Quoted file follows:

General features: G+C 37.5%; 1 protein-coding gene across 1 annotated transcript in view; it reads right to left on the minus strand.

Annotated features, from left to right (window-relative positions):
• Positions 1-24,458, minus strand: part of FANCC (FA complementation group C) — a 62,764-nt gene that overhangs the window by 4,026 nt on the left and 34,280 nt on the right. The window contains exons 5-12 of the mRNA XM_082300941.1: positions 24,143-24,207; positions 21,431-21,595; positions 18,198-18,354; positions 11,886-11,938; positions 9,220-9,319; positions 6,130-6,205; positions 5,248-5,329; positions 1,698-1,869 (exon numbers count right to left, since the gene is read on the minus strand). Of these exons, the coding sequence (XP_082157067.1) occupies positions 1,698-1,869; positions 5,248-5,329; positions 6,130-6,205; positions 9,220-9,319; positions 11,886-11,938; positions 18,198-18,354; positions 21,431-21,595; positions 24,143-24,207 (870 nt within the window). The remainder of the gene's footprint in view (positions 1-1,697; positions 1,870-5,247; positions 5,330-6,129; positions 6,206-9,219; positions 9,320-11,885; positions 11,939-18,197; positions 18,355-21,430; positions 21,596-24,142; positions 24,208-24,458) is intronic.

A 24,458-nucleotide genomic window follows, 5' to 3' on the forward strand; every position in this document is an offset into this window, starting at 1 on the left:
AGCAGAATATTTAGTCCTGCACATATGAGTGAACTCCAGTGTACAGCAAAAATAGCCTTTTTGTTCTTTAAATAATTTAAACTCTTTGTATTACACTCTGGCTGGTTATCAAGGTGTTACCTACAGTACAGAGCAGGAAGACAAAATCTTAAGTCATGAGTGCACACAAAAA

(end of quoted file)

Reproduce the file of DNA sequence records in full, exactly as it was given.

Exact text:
General features: G+C 37.5%; 1 protein-coding gene across 1 annotated transcript in view; it reads right to left on the minus strand.

Annotated features, from left to right (window-relative positions):
• Positions 1-24,458, minus strand: part of FANCC (FA complementation group C) — a 62,764-nt gene that overhangs the window by 4,026 nt on the left and 34,280 nt on the right. The window contains exons 5-12 of the mRNA XM_082300941.1: positions 24,143-24,207; positions 21,431-21,595; positions 18,198-18,354; positions 11,886-11,938; positions 9,220-9,319; positions 6,130-6,205; positions 5,248-5,329; positions 1,698-1,869 (exon numbers count right to left, since the gene is read on the minus strand). Of these exons, the coding sequence (XP_082157067.1) occupies positions 1,698-1,869; positions 5,248-5,329; positions 6,130-6,205; positions 9,220-9,319; positions 11,886-11,938; positions 18,198-18,354; positions 21,431-21,595; positions 24,143-24,207 (870 nt within the window). The remainder of the gene's footprint in view (positions 1-1,697; positions 1,870-5,247; positions 5,330-6,129; positions 6,206-9,219; positions 9,320-11,885; positions 11,939-18,197; positions 18,355-21,430; positions 21,596-24,142; positions 24,208-24,458) is intronic.

A 24,458-nucleotide genomic window follows, 5' to 3' on the forward strand; every position in this document is an offset into this window, starting at 1 on the left:
AGCAGAATATTTAGTCCTGCACATATGAGTGAACTCCAGTGTACAGCAAAAATAGCCTTTTTGTTCTTTAAATAATTTAAACTCTTTGTATTACACTCTGGCTGGTTATCAAGGTGTTACCTACAGTACAGAGCAGGAAGACAAAATCTTAAGTCATGAGTGCACACAAAAA